Yes, there is a difference! If you are making a comparison, choose than.
If you are not making a comparison, the correct word is then. Then shows time, sequence, or consequence.
TechRepublic featured a good article about “the 10 best practices for successful project management“. These steps give you a good outline of the things you should cover. Have fun reading!
Listening to the sales talk
Sales persons in regards to IT software always say it’s easy to install & use. Yet from experience we know that this is correct if it’s done without straying from the path they had in mind. This being a “default default default” installlation without attempting to do anything “custom”. I use the term “custom” here very lightly, as mostly deviating from using a superuser will turn the application useless. Yet sadly enough, such a default installation is something that never occurs, unless you want to accept the given application as an “island” within your IT environment.
Integration & Maintenance are key!
The biggest downfalls of software is situated within Integration and on maintenance. If the integration part isn’t advertised during the sales round, then you can probably forget about that. To be clear; integration meaning when you want to use the data from a given application into another.
Good maintenance is a bulletproof installation which will last for ages! To be honest, I have yet to see an external party who thinks about the long term and therefor set up a system that’s rock solid and won’t budge even if an earthquake occurred. Most vendors think merely in regards to sales, where an unstable application provides them with billable hours (“consultancy” or support services).
As every management book tells you, think about our TCO. What’s that first character stand for? TOTAL… being the costs you’ll accumulate over the years. Looking short term will give your a big increase on maintenance which should not be treaded lightly. F*cked up installations are dreadfull to manage and will (Note: WILL, not might) give you disruptions in your availability. How much is such a downtime worth to you?
Simply put; you can avoid common costing mistakes by being well prepared up-front. Yet here are three tips for sidestepping project estimating mistakes.
- Never assume anyting, get confirmation! : Often people assume that things get done, but in reality things have a different outcome. Realise that you don’t have a view on people’s mind and full agenda.
- Expect the unkown, prepare for it! : Each project will uncover unkown things. Being utterly prepared narrows down that risk, yet it doesn’t remove it…
- Write a clear scope! : Miscommunication is easy. Specify exactly what you will and won’t do.
- First “unlock” your ESXi
- Create your sshkey (puttykeygen or ssh-keygen) on the client machine
- Place the keyfile (for example : id_rsa.pub) from the client on the host
- Create “.ssh” directory on the root of ESXi device
- cat id_rsa.pub >> /.ssh/authorized_keys
- chmod 0600 -R /.ssh on the ESXi
A whopping 40% of the used hard drives on eBay contain easily recoverable personal data. Use the following guide to ensure your personal data never makes it out into the wild.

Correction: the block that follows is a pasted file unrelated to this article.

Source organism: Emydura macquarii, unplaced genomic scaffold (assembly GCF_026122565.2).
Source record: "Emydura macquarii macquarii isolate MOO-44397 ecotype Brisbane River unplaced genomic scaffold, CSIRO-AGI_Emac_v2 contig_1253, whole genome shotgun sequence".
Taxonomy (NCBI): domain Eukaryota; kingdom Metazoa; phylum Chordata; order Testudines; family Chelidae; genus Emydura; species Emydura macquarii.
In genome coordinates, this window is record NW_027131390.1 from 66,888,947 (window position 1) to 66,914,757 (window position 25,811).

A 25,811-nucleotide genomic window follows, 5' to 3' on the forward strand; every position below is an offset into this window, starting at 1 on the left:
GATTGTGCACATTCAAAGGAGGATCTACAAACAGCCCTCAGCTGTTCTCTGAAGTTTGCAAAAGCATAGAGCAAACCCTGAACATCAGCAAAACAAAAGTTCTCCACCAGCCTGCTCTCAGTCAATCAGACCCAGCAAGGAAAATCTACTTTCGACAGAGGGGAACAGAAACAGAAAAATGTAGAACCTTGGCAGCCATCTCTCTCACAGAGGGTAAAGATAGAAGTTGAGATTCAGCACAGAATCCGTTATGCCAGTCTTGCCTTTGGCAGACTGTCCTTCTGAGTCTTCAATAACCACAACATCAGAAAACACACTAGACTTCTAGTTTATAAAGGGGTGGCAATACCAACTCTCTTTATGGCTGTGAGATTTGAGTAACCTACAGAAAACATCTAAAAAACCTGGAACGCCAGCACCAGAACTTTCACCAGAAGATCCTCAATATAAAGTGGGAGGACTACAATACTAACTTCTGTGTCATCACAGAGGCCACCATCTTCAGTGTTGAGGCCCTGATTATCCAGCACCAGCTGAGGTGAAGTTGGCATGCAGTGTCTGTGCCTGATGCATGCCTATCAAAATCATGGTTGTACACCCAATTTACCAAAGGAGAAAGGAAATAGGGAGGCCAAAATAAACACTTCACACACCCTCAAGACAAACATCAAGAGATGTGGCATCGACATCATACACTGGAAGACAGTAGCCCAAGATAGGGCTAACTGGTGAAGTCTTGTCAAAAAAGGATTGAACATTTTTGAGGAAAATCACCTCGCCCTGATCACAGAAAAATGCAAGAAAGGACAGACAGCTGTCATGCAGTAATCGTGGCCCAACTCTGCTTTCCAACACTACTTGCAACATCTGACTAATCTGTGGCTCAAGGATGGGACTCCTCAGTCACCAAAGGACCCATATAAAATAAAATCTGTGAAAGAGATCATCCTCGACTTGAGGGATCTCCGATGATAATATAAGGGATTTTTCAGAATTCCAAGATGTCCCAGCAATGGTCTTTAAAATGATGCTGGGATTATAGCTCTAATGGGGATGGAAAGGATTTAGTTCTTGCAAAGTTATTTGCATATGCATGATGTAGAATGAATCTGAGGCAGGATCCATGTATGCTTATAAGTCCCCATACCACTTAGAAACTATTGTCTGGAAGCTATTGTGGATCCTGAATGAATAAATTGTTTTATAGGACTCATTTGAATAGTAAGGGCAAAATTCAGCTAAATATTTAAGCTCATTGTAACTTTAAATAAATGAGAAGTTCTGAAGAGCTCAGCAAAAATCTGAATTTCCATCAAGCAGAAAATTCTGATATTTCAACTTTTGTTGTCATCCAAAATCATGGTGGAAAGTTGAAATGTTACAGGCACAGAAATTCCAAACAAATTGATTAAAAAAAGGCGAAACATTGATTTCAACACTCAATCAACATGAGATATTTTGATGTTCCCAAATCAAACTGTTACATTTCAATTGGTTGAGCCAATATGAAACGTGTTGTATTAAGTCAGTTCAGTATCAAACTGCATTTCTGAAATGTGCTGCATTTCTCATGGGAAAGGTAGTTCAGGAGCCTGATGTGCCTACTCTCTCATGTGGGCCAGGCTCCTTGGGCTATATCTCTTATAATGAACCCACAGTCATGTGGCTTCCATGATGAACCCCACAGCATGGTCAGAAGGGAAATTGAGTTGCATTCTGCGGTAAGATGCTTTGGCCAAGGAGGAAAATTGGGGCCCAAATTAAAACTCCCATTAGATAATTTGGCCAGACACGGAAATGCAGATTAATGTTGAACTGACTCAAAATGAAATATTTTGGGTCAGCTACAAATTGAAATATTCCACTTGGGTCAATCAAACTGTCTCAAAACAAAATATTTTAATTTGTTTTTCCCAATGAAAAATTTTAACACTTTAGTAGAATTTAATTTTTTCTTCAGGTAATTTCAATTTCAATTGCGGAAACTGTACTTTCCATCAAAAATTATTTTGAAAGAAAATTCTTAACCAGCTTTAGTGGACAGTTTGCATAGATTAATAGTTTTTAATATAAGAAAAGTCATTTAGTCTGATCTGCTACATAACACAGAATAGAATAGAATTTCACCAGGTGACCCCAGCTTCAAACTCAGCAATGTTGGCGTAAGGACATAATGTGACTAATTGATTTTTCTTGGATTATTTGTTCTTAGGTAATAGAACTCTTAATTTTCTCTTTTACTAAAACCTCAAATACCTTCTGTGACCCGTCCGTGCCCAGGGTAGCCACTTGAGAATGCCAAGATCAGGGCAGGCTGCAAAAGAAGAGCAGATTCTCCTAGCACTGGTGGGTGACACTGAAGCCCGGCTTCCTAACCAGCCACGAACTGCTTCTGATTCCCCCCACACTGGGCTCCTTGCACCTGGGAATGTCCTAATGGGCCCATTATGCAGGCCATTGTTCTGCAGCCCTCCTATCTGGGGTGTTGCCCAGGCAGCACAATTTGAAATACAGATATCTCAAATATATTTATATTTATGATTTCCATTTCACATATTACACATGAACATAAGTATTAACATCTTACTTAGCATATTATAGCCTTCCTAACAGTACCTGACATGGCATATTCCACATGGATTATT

Pretty scary words ain’t it… but it’s not far from the truth! Read the article to tutor yourself about the matter as you probably don’t want anyone to invade your privacy.
The first step in securing your data is bolstering your understanding of how data is stored and what happens when you delete it. Many people operate under the impression that when they delete a file it’s gone, as though they had torn a page from a book. But the way most operating systems handle such events is by simply removing the little marker that points to the file. That’s more like having information written on a chalk board in columns, each column labeled with a header, and then simply erasing that header to signify that column is “deleted” and available for future writing over. Anyone who looks at the board can read everything written in the column, until someone starts writing over it.
- Go to the ESXi console and press alt+F1
- Type: unsupported
- Enter the root password
- At the prompt type “vi /etc/inetd.conf”
- Look for the line that starts with “#ssh” (you can search with pressing “/”)
- Remove the “#” (press the “x” if the cursor is on the character)
- Save “/etc/inetd.conf” by typing “:wq!”
- Restart the server. Many guides say that you just have to restart the services, but this fails…
Login through ssh after the reboot and get the following:
login as: root
Tech Support Mode successfully accessed.
The time and date of this access have been sent to the system logs.
WARNING – Tech Support Mode is not supported unless used in
consultation with VMware Tech Support.
Huddle is a network of secure online workspaces where you and your team, your customers (even your friends) can come together to work on files, plan projects and collaborate on ideas. Each individual workspace contains files, notes, reminders and information on your project. You can even manage multiple ongoing projects across different teams with huddle.
I came across huddle when looking for a collaboration tool. I found it a very decent solution for groups with a flat structure. You can do the most basic file sharing things at a reasonable price (freemium model, with a fair enterprise pricing model).
Check out an article at Lifehacker: “How to recover deleted files with free software”
Ack! The computer ate my term paper! We’ve all been there at some point. You delete an important file, somehow it skips your Recycle Bin altogether, and for all practical purposes, it’s disappeared into the ether. But before you hit the big red panic button, there’s a very good chance that your file is still alive and kicking somewhere on your hard drive—you just need to know how to find it. With the right tools, finding and recovering that deleted file can be as simple as a few clicks of your mouse.